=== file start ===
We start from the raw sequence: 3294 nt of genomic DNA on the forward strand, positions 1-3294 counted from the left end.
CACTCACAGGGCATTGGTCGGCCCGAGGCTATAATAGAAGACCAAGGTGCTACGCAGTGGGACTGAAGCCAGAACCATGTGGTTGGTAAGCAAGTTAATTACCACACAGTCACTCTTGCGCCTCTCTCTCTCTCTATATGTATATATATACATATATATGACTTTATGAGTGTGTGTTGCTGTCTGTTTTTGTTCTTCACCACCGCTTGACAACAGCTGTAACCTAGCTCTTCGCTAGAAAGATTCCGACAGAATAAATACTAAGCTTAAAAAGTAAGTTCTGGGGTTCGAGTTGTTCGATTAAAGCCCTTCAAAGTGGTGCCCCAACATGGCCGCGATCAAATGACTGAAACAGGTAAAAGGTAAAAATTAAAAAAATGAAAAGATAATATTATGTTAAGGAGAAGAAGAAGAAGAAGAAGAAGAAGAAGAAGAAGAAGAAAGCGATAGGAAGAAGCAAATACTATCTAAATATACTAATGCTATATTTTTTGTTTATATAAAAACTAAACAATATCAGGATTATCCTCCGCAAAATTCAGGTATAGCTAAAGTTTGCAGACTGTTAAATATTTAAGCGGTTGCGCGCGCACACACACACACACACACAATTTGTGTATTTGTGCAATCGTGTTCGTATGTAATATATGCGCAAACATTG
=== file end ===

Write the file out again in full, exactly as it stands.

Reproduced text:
We start from the raw sequence: 3294 nt of genomic DNA on the forward strand, positions 1-3294 counted from the left end.
CACTCACAGGGCATTGGTCGGCCCGAGGCTATAATAGAAGACCAAGGTGCTACGCAGTGGGACTGAAGCCAGAACCATGTGGTTGGTAAGCAAGTTAATTACCACACAGTCACTCTTGCGCCTCTCTCTCTCTCTATATGTATATATATACATATATATGACTTTATGAGTGTGTGTTGCTGTCTGTTTTTGTTCTTCACCACCGCTTGACAACAGCTGTAACCTAGCTCTTCGCTAGAAAGATTCCGACAGAATAAATACTAAGCTTAAAAAGTAAGTTCTGGGGTTCGAGTTGTTCGATTAAAGCCCTTCAAAGTGGTGCCCCAACATGGCCGCGATCAAATGACTGAAACAGGTAAAAGGTAAAAATTAAAAAAATGAAAAGATAATATTATGTTAAGGAGAAGAAGAAGAAGAAGAAGAAGAAGAAGAAGAAGAAGAAAGCGATAGGAAGAAGCAAATACTATCTAAATATACTAATGCTATATTTTTTGTTTATATAAAAACTAAACAATATCAGGATTATCCTCCGCAAAATTCAGGTATAGCTAAAGTTTGCAGACTGTTAAATATTTAAGCGGTTGCGCGCGCACACACACACACACACACAATTTGTGTATTTGTGCAATCGTGTTCGTATGTAATATATGCGCAAACATTG